Tribal land solar power plant powers up
LAS VEGAS — Elected officials and tribal leaders helped Friday to power up a sun-to-electricity array that, in 2012, was the first utility-scale power production plant approved by the U.S. Interior Department on Indian land.
The 250 megawatts generated at the Moapa Southern Paiute Solar Project, about 30 miles north of Las Vegas, will go to Los Angeles, where it could power 111,000 homes, said Georges Antoun, an executive with project owner First Solar Inc.
Tribal chairman Darren Daboda said in a statement that the first-of-its-kind project shows that even small tribes can benefit from commercial renewable energy projects.
The tribe, with about 350 members, has three solar arrays planned with private partners on its sprawling 112-square-mile Moapa River Indian Reservation.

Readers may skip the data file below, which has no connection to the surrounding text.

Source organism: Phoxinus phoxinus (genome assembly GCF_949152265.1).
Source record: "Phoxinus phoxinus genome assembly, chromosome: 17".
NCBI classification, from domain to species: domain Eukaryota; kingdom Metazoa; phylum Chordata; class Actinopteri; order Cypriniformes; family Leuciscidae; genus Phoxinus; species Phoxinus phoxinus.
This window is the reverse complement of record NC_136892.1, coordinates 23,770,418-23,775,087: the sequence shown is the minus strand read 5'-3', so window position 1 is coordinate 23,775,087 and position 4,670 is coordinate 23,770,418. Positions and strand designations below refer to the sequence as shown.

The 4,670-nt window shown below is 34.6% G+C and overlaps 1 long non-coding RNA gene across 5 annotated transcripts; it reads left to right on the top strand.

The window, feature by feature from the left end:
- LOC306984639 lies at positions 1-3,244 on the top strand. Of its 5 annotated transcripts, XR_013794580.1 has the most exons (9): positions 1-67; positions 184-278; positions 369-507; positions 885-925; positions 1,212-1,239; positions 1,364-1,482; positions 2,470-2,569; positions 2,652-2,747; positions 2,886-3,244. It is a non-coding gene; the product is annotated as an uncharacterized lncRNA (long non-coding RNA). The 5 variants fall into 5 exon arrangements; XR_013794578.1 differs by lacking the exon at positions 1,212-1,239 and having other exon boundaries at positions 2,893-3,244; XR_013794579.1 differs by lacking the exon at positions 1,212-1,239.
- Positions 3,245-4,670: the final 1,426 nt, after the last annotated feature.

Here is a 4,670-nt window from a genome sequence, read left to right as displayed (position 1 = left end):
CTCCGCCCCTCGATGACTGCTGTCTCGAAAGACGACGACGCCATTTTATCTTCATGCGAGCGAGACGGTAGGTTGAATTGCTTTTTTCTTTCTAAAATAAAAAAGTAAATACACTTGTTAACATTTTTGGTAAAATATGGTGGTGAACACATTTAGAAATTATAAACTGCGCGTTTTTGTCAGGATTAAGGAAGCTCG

Then-U.S. Interior Secretary Sally Jewell toured the nearly completed project last September and signed documents giving the go-ahead to another 100-megawatt plant in a partnership between the tribe and publicly-traded First Solar.
The tribe also has another 200-megawatt solar plant planned with a separate company on another part of the reservation.
The tribe is perhaps best-known to Interstate 15 motorists for its travel stop and fireworks stand at a freeway exit leading to Nevada’s Valley of Fire State Park.